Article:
"He [Emilio] could yell at the top of his lungs but with a sort of a soft pedal on so you don't get scared out of the room but it's a wonderful, wonderful experience. I had talent but after that point, it hadn't really been focused like that and he was able to funnel it and make it possible to really hone in and develop something. I'm very grateful to him for that because that type of focus helped me a great deal throughout my college years and throughout the rest of my development. His picture hangs on my wall with all my teachers and as I'm listening to a student, I look over to him smiling at me over there. I feel him inside me when I'm teaching sometimes. I find myself using the same language that he would use and I sort of laugh inside when I do that. It's funny to recognize another version in yourself but his stamp is definitely in my teaching."

-Nicholas Roth, Faculty, Drake University

"Emilio must have felt much as one who was present at the 'creation' – the creation of their musical awareness, the beginnings of their drive to become, and the nascence of their need to compete – to show that they were musicians of consequence who could hold and captivate their audiences – and he has held and captivated each and every one of them. Emilio is unique – meaning one of a kind!"

-Frank Little, Former President, Music Institute of Chicago

"The Emilio Rosario Competition is so important on our musical scene. I wish all success to continue this worthwhile competition honoring our dear friend, Emilio."

-Mary Sauer, Pianist (retired), Chicago Symphony Orchestra

"The thing is he criticizes without making the student feel discouraged or upset and that is just what makes the student want to change but not feel bad about what went wrong. He makes it easier for the students to realize their problems without having to have any pitfalls or worries and, of course, he is a champion joke teller."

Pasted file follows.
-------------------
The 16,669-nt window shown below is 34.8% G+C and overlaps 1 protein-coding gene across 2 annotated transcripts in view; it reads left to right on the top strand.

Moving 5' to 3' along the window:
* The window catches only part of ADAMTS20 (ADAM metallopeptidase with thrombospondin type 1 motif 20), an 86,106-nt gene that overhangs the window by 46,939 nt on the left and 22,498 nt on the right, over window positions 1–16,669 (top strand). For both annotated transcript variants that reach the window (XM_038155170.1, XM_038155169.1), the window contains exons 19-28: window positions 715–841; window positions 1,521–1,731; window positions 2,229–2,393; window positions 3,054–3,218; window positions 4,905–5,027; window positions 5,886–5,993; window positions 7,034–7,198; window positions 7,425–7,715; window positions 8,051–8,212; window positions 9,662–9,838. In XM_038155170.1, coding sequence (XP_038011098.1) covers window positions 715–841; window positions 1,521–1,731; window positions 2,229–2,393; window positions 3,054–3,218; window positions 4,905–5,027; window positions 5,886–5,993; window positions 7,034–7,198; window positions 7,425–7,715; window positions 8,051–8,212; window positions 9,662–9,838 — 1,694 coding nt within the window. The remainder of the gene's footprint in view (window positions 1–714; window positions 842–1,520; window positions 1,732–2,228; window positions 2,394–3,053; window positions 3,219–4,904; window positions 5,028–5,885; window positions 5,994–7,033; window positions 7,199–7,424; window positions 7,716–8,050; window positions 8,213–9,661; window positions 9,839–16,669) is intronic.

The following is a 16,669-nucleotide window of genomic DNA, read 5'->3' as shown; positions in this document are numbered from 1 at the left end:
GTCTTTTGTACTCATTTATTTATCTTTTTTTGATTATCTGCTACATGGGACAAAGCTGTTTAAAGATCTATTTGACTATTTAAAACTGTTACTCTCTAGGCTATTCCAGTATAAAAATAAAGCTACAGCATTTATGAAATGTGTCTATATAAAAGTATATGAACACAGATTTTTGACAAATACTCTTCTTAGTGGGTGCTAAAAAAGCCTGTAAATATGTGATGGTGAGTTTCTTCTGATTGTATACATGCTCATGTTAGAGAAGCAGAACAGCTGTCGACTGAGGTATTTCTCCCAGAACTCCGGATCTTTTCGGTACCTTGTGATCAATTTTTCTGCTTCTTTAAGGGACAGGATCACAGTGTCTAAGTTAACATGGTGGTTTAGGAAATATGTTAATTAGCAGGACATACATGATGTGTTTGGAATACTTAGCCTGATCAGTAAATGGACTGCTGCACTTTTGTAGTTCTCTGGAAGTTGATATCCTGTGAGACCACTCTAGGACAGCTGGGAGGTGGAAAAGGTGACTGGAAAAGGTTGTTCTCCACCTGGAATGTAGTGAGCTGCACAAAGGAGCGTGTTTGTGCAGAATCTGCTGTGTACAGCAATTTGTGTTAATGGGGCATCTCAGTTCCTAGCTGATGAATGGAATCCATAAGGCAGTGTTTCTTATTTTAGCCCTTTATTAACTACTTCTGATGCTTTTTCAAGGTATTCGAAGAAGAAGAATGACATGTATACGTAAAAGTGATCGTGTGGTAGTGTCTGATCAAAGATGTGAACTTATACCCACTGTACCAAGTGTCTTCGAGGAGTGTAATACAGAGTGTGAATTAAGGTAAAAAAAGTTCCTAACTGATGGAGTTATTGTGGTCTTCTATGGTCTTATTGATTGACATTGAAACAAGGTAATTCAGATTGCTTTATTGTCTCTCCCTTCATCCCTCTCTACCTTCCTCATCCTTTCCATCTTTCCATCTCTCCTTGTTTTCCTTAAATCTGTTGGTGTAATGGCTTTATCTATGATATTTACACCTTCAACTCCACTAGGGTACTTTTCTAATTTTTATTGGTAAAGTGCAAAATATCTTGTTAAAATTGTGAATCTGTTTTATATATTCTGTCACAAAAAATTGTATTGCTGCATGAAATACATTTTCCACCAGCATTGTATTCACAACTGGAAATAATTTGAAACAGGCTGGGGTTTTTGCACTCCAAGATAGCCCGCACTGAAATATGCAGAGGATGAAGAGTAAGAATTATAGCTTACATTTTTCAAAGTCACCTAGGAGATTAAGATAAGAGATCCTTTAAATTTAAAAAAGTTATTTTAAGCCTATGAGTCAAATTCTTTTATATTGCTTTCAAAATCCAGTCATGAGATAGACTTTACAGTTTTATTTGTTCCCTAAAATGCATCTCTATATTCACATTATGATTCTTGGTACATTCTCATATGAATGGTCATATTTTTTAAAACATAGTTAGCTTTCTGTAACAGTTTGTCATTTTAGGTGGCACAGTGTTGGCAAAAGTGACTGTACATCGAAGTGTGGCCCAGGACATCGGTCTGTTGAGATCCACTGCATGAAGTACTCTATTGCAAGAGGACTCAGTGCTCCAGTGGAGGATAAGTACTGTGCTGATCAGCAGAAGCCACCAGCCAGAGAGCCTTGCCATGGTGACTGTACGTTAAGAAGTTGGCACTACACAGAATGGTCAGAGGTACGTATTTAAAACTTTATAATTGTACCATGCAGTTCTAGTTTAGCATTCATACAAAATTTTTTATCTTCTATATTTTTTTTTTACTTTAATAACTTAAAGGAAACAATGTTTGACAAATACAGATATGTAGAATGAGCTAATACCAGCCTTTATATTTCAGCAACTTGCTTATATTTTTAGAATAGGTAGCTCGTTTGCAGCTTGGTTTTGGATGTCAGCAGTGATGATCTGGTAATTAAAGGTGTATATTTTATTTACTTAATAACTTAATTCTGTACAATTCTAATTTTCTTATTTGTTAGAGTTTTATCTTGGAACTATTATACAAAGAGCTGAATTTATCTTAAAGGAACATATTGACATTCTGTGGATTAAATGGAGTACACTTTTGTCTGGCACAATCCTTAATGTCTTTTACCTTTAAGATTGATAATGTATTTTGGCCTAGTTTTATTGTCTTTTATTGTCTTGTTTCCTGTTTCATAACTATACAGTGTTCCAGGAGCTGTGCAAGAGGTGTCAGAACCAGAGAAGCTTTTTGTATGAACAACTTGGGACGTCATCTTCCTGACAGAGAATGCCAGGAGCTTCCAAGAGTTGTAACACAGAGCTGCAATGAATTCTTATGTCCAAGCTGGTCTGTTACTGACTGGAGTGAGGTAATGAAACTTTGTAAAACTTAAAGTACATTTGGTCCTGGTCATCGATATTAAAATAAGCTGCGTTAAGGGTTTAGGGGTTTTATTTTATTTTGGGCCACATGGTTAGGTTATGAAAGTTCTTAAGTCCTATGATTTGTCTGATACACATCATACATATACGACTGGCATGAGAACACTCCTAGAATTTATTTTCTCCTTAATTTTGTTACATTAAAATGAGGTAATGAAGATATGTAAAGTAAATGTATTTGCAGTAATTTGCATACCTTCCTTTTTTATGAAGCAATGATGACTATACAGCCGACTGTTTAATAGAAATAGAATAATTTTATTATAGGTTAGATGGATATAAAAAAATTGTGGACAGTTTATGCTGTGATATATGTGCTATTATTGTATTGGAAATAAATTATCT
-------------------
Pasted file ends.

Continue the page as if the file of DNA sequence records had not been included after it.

-Conrad Tao, Concert pianist and composer

"Mr. D loved music with a childlike and contagious sense of wonder. In his teaching, he followed his intuition and simply taught what he heard and felt naturally. I can still see him holding out his hand arrestingly and exclaiming, ‘Like a great singer.' His flawless ears told him what to do and how to do it. As a performer, he was deeply memorable, especially in Mozart. His simplicity, directness and wisdom in the sonatas could leave no listener dry-eyed. He related to the music so strongly that each time he played, it felt as if he told an inevitable truth. Mr. D gave a solid training and a love for music to so many. He also gave teenagers a clear and exact sense of purpose during the most difficult years of growing up. There was a linear inexorability to them. Nothing could distract from the discipline and firmness of being a Mr. D. student. Practice something for 8 hours, and if you could not play it before, you will be able to play it now. Give something a year to marinate, and it will come out on stage, as if born anew, time after time. ‘Just think about the music’ he said to us. And, thanks to him, so many of us have dedicated our lives to music."

-Inna Faliks, Faculty, UCLA

"Mr. D made me the pianist, the teacher, the musician that I am today. I try each day to carry on his spirit of profound love for music and the belief that each student can be truly great. I think the EDR Music Foundation is a wonderful organization that shares this mission, and allows another generation of students to enjoy the support, the challenge and the encouragement that my studio-mates and I were privileged to receive."

-Svetlana Belsky, Faculty, University of Chicago

"Mr. D (del Rosario) was one of the most influential teachers I've had. His teaching led my playing to a whole new level. I am forever grateful for him, and I am thrilled that his legacy will be carried on through the EDR Music Foundation."

-Ching-Wen Hsiao , Faculty, West Virginia University